The women are instantly allowed to clean up and eat as much as they like. It’s a stark contrast from the soul-crushing poverty of the camps. It would be easy for them to fall for the temptation of it. One of the flaws of the episode, though, is that it’s not quite dark enough. The only thing the audience sees of the life of a comfort woman is a single party where drunken Cardassians flirt and paw at them. Definitely morally repugnant, but not as far as it could go. As to whether it should, I don’t know. Depicting violence against women is an easy crutch in writing, and the main problem with it is when it’s used as background flavoring. But when your entire episode is about the systematic exploitation of women, it might be a good idea to look more at the systematic exploitation of women.

The point of the scene is to show Dukat chivalrously coming to Kira’s mom’s rescue. He’d already noticed her during orientation, when he healed an old scar caused by a Cardassian soldier. His line is typical Dukat: it sounds great, but when you parse it, it’s horrifying. “This is a reminder of the gulf between our peoples. It must be erased.” Not the gulf, mind you, but the reminder. The Cardassian Kira is alternately flirting with and threatening reveals that this is all a put-on. Dukat picks a favorite and enacts the same playacting with her.

Kira’s one night as a comfort woman goes about how you’d expect, and she’s promptly thrown into the ghetto area of the station after punching a Cardassian soldier who was moving her mom out of their quarters. She spends a couple weeks processing ore and fending off the recruitment efforts of the local Resistance. Her mom contacts her. Dukat has allowed her to have a Bajoran friend, and she picked Kira. Kira flips out when she sees what her mom has become. She’s the pampered mistress of Space Hitler, living in luxury while her people are being systematically slaughtered. Her mother is a collaborator. No different, in Kira’s eyes, to that sentient slime that tore them both from the refugee camp to be comfort women.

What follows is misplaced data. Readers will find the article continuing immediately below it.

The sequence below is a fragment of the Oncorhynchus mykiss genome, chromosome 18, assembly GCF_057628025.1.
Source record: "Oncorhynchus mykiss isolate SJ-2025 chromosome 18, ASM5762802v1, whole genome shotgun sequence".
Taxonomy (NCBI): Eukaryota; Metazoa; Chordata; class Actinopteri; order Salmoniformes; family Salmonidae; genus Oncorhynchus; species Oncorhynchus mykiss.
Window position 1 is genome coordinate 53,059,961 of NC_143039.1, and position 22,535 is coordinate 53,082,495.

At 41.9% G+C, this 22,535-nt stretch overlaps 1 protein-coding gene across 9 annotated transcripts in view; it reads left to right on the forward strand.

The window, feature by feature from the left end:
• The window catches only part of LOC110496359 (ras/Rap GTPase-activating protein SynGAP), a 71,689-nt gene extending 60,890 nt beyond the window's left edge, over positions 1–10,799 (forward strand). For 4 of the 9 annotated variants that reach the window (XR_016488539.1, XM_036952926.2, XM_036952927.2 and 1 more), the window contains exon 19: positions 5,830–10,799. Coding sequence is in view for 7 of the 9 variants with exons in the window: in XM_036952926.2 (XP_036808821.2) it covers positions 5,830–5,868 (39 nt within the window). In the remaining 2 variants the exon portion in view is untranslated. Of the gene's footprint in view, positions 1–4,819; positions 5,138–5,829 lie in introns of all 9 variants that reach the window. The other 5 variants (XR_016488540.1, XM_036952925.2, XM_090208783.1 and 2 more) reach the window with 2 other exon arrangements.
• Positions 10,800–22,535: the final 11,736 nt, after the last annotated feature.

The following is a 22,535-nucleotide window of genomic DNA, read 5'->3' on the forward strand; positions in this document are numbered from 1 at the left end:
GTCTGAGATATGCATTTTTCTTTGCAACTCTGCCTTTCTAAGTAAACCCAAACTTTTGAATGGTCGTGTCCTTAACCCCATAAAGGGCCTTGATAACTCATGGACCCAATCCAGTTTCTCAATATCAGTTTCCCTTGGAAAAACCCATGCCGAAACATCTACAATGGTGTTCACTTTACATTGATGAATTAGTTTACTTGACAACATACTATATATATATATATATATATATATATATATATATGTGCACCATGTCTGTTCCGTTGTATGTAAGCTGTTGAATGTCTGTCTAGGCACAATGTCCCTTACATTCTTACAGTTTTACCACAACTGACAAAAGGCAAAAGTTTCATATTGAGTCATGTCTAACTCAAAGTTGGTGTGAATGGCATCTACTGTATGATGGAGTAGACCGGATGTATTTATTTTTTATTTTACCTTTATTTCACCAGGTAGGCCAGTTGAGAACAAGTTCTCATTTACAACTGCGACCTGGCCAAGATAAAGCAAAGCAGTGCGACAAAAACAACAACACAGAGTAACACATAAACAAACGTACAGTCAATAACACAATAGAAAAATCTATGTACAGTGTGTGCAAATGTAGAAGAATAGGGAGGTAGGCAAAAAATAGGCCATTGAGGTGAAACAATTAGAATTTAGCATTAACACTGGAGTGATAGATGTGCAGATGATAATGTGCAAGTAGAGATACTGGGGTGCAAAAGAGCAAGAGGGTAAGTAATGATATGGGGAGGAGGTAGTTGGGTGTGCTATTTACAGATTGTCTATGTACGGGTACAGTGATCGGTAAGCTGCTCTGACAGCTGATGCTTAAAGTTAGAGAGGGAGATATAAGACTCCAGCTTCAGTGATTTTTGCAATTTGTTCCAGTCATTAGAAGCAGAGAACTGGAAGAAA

This throws Kira into the arms of the Resistance. She signs onto a plan to assassinate Dukat with a bomb (possibly the one he mentions in “Waltz”), knowing that this will likely kill her mother as well. She goes to her mom’s quarters under the guise of apologizing for what she said, and as she plants and activates the bomb, her mother receives a message. It’s from Kira’s father. He’s still thinking of her. He still loves her. But Dukat did do what he said. The children are healthy and happy. Kira’s mom might enjoy her captivity on some level, but she will never see her children again. What she does will help them. Is this morally permissible? This isn’t the heroic end we imagine for ourselves, but is it truly wrong?

Kira relents and at the last second warns both her mother and Dukat about the bomb, and they all get out in time. Kira vanishes a moment later, her orb experience over. Whether or not she actually time traveled, I have no idea. This feels more like a lesson the Prophets were trying to impart, the important, if maddening, point that life is in shades of gray.

As for Kira, she still isn’t certain she did the right thing. Later, she admits to Sisko, her Emissary, her Space Jesus, that sometimes she wishes she had let the bomb kill both her mother and Dukat. She’s experiencing a collision between principle and emotion. Collaborators and Cardassians like Dukat are to be killed — remember, she is long past any racism toward Cardassians as a people — but as a daughter, she loves her mother. And her mother was trying to help, in the most messed-up way imaginable.

There are no good answers. Not for Kira. Not for us.

Next up: Starfleet gets itself a conspiracy.

Justin Robinson, Fanbase Press Guest Contributor